CLA opinion: The heat is on....

CLA East Director Cath Crowther considers some of the challenges rural businesses faced in 2022
Cath Crowther - new enews.jpg
Cath Crowther

With the summer heatwave topping 40 degrees and field fires breaking out with alarming regularity – the heat was certainly on farming and rural businesses in 2022. But it was not the only place where the temperature was rising this year.

At our Rural Business Conference in London recently CLA President Mark Tufnell laid bare how rural communities are running out of patience with the government and uncertainty over future of Environmental Land Management (ELM) schemes is eroding confidence within the industry.

With Defra Secretary Dr Thérèse Coffey in attendance, Mark said that the delays to the rollout of the ELM scheme are unacceptable and compared the lack of clarity on payment rates to “buying something from the shop without knowing the price”. Early 2023 must provide some answers and we will continue to hold the government's feet to fire.

2022 has not all been doom and gloom however. The return of the wonderful Suffolk, Royal Norfolk and Lincolnshire Shows after a two-year hiatus was a celebration of agriculture and our rural industries. Most importantly of all, it provided us all with an opportunity to reconnect with friends and colleagues and after such a challenging time.

At the CLA, we used these events to meet with many MPs from our region to bang the drum on the matters of most importance to our members. At every opportunity we pressed home the importance of a profitable and sustainable farming industry. We raised issues with the planning system which is holding rural business back, called for a simpler tax regime and urged investment in skills and innovation.

Our work on tackling rural crime continued this year, with some notable developments. Tougher sentencing and improved powers to the courts to tackle hare coursing were added to the Police Crime Sentencing and Courts Act 2022.

This means there are now greater tools that authorities can use for tackling the issue, that will hopefully help to protect farmers and rural communities who are victims of this crime. The new powers do, of course, require offenders to be caught, which is why the CLA is frequently in contact with police forces to ensure the rural voice is heard on all aspects of crime.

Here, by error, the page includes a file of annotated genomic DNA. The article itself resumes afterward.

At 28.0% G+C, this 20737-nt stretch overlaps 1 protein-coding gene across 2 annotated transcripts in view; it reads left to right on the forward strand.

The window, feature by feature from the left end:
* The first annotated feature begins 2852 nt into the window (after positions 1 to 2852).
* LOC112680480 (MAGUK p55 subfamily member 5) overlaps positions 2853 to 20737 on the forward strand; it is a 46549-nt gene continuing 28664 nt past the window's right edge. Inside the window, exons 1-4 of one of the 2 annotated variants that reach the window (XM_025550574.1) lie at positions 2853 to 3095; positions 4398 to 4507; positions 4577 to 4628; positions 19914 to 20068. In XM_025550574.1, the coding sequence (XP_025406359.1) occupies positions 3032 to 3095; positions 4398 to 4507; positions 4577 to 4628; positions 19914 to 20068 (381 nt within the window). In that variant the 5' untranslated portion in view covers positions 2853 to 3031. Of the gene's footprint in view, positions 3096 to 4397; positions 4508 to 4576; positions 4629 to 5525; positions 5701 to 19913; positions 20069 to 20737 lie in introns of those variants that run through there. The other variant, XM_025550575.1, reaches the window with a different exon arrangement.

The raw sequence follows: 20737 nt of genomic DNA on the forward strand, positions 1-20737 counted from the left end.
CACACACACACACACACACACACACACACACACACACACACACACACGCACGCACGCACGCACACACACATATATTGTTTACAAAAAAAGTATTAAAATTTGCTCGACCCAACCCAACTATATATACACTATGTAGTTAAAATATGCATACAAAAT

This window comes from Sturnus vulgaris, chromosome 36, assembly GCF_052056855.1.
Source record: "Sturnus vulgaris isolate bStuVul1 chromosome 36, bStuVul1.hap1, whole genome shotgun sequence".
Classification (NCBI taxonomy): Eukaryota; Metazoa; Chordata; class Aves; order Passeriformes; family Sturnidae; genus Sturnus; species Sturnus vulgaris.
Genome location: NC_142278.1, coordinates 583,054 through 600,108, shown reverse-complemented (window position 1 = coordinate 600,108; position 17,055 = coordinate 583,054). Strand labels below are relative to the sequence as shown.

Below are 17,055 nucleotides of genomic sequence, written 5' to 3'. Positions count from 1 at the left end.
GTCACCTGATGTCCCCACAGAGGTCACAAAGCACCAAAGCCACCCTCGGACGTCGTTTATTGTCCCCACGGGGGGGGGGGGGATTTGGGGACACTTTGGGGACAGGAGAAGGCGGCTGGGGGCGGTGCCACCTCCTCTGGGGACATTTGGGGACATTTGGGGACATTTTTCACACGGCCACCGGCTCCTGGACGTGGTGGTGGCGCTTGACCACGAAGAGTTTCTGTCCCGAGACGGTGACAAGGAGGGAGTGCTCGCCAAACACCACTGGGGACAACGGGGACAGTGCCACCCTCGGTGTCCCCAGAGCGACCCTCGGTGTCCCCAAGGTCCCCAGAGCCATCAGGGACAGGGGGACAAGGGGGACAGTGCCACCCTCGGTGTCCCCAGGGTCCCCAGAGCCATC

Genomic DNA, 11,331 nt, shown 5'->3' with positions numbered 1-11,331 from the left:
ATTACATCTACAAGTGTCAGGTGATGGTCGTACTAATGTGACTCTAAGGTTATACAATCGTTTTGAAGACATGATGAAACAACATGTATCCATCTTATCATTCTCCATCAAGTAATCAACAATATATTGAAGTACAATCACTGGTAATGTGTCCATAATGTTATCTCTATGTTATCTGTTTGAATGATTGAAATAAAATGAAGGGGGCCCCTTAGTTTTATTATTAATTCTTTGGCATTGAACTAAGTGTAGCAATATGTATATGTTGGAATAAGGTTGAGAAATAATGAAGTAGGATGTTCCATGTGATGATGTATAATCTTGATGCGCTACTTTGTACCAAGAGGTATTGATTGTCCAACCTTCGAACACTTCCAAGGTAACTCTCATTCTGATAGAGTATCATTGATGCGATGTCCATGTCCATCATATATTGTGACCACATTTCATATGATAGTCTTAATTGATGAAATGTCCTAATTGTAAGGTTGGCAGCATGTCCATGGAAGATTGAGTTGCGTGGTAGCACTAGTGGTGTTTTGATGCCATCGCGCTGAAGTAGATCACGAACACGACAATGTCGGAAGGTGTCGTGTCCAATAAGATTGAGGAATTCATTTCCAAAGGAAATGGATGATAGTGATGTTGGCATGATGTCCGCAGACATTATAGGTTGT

The CLA has also been lobbying the government this year for a package of measures to boost England’s rural economy. We highlighted that there were no channels for rural diversification projects in funding allocations. The government recognised the need for a distinct rural capital grant that will help rural businesses diversify.

It has led to the creation of a £110m Rural England Prosperity Fund from April 2023 to March 2025. It will be delivered by local authorities for capital projects, including converting building for business use, supporting diversification projects and delivering digital infrastructure. The CLA is in contact with respective local authorities to ensure our members’ interests are taken into account when these funds are allocated.

With the recent snowfall providing an arctic blast for our region to end the year – the heat really does need to be on. And it comes at an extortionate price. From rising energy prices, higher input and raw costs, through to an acutely labour shortage, amongst other things, rural businesses are being squeezed. We set up a cost-of-living hub on the CLA website this year, which provides our members with in-depth analysis of current developments, examining price trends to provide up-to-date information that will help them in making the right decisions.

There will be undoubtedly more challenges to overcome in 2023 with increasing concerns of an potential recession. The CLA's role in championing the rural economy and supporting rural businesses has never been so important.